*Chicago. Growing midwestern metropolis whose diversity and harshness in the post-Depression era create opportunities and conflicts at every corner. The novel alludes to the city’s ethnic diversity but pays greater attention to its economic diversity and variety of locales. Augie’s coming-of-age is shaped by place as he brims with hope and imagined possibilities yet struggles against economic realities, competing ideas and desires, the manipulations of friends and strangers, and freedom of choice in an economic downturn. Chicago offers Augie philosophers, hucksters, con men, shrewd businessmen, thieves, fallen aristocrats, and new-monied didacts who influence his understanding and direction.
The novel offers a smorgasbord, more than a melting pot, of human habitation and business: the free eyeglass dispensary on Harrison Street, a greasy spoon restaurant on Belmont Avenue frequented by truckers, conductors, and scrubwomen, Dearborn’s unemployed musicians, South Side slums, the stockyards, the coal yards, leather-goods shops on Lincoln Street, Crane College, the penthouses and lavish hotels of Benton Harbor, and the millionaire suburbs of Highland Park, Kenilworth, and Winnetka.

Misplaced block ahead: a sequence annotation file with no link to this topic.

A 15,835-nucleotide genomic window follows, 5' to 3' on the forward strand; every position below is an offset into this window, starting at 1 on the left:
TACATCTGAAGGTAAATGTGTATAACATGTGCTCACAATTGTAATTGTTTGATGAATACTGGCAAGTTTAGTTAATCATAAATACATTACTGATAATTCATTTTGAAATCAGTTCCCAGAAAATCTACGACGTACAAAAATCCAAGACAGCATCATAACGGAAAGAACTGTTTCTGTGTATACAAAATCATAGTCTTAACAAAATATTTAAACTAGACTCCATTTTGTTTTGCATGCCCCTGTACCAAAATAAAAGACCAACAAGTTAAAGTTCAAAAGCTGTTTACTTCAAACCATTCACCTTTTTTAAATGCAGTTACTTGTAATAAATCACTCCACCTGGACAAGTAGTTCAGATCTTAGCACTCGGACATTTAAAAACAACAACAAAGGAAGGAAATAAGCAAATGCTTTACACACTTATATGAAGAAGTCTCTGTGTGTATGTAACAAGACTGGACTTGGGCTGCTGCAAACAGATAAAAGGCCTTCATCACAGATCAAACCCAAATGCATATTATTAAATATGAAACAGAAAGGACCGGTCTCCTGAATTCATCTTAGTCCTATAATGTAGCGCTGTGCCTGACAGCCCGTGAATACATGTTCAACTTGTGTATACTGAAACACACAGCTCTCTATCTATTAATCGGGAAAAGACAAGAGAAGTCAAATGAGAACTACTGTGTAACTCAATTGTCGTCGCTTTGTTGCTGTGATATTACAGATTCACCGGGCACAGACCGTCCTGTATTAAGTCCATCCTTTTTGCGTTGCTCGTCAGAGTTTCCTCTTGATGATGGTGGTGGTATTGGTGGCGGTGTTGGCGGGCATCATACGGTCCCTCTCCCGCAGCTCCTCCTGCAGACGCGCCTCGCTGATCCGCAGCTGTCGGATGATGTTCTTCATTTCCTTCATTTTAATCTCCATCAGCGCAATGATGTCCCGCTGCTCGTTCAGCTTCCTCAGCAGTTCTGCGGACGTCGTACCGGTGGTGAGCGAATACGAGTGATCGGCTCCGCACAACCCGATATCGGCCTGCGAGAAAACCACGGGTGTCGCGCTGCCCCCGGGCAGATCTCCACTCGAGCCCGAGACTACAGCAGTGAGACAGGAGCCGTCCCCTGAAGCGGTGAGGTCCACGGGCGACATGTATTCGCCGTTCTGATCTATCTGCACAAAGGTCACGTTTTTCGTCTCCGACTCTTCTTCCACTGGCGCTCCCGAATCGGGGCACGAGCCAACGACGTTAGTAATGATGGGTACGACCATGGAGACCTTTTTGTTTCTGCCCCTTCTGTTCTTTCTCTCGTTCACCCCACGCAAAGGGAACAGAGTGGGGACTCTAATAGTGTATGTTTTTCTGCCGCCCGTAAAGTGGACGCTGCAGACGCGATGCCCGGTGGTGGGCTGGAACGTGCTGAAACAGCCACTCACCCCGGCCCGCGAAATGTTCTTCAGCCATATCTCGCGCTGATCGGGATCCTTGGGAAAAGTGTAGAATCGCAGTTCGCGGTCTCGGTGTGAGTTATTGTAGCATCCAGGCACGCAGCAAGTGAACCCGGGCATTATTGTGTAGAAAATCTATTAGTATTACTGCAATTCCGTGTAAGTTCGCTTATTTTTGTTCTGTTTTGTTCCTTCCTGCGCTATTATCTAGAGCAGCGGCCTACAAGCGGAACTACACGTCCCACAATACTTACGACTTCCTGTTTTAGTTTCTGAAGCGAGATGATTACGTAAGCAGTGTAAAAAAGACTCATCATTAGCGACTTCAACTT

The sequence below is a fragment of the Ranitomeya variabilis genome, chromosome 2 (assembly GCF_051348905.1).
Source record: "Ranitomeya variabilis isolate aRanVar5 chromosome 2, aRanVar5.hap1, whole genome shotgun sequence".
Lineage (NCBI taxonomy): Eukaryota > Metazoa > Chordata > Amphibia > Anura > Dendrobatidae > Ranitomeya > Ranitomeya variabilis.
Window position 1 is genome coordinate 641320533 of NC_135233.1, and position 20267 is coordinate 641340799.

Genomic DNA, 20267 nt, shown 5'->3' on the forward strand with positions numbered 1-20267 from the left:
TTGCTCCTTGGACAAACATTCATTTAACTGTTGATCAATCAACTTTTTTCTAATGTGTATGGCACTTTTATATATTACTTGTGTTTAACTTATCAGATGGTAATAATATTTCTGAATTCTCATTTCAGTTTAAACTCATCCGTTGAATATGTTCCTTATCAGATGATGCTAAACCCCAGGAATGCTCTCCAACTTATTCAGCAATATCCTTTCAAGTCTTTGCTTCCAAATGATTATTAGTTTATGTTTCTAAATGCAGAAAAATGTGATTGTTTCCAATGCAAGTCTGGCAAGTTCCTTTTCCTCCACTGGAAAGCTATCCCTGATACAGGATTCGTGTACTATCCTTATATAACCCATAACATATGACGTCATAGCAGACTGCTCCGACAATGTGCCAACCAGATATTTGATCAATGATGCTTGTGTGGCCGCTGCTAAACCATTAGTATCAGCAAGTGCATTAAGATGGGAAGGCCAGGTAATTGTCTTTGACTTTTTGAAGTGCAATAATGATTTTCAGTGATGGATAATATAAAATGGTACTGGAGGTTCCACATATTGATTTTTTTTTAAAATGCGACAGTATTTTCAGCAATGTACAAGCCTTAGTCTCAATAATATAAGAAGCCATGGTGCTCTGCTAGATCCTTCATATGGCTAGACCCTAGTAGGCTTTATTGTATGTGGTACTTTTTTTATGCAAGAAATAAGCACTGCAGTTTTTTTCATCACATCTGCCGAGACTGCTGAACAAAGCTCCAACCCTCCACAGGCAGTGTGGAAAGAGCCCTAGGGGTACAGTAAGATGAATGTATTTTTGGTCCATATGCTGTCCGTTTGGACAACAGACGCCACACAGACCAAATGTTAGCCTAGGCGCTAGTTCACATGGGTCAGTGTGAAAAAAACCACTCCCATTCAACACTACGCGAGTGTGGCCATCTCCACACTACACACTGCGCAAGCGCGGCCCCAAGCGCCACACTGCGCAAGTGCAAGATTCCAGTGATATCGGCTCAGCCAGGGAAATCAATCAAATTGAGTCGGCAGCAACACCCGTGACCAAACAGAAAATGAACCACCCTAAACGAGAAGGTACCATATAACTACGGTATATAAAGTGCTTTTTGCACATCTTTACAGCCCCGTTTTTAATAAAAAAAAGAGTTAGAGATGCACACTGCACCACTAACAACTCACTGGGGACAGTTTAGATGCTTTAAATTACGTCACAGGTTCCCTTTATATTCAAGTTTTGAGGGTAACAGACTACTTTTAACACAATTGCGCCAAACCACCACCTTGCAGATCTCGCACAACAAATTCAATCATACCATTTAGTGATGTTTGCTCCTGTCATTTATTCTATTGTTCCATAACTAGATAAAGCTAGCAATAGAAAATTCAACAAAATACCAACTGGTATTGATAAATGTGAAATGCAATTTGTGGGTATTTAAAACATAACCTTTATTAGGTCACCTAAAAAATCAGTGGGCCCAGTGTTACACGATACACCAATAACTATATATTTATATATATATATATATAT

Bellow’s Chicago renders the harsh, unfair disparity of wealth in twentieth century America, the unpredictable opportunity and promiscuity of a struggling free market economy, the temptations of criminal behavior in a discriminating yet widely unregulated society. Augie’s adventures reveal the variety of possibilities in metropolitan America as he bounces from job to job, while simultaneously depicting the existential angst of living in such freedom where boredom is pervasive and, according to this novel, the source of modern evil. Augie’s period as a petty thief is motivated by both his family’s lack of money and his own lack of professional direction. Yet when he meets the affluent Renlings, who seek informally to adopt and support him, his desire for experience and understanding is not satiated, even though his basic necessities are met, and he leaves the city. Through both Augie and Chicago, Bellow shows that the glory, misery, and disparity of place are products of the restlessness of vibrant, sympathetic, yet unresolved people.
The Irish author James Joyce once observed that one could rebuild the city of Dublin from the pages of his novel Ulysses (1922). One could say the same...
(The entire section is 998 words.)